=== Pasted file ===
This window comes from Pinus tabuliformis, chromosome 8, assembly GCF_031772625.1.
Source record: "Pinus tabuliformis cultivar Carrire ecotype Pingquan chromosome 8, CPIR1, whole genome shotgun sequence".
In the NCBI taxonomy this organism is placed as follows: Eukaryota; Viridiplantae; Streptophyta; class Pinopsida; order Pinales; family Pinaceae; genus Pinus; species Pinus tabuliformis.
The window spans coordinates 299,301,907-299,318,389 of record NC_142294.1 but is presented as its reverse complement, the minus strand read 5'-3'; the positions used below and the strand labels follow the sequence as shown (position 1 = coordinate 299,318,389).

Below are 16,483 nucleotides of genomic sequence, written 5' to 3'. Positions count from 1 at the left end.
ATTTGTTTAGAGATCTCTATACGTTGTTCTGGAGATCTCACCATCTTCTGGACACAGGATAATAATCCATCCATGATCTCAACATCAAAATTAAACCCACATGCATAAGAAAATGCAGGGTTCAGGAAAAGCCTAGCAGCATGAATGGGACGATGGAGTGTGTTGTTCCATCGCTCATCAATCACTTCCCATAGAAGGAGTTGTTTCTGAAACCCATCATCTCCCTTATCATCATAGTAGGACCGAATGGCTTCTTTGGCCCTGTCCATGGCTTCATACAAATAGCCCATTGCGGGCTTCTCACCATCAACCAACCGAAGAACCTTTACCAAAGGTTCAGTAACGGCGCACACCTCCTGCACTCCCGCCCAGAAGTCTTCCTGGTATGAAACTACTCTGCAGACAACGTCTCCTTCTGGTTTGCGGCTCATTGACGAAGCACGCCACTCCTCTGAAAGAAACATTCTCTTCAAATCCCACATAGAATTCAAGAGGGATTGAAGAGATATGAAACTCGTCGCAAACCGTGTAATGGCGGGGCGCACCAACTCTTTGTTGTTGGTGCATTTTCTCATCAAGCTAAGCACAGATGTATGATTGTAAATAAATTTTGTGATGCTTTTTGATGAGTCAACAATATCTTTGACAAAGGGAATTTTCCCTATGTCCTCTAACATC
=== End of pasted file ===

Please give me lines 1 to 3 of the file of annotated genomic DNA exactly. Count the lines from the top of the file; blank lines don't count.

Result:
This window comes from Pinus tabuliformis, chromosome 8, assembly GCF_031772625.1.
Source record: "Pinus tabuliformis cultivar Carrire ecotype Pingquan chromosome 8, CPIR1, whole genome shotgun sequence".
In the NCBI taxonomy this organism is placed as follows: Eukaryota; Viridiplantae; Streptophyta; class Pinopsida; order Pinales; family Pinaceae; genus Pinus; species Pinus tabuliformis.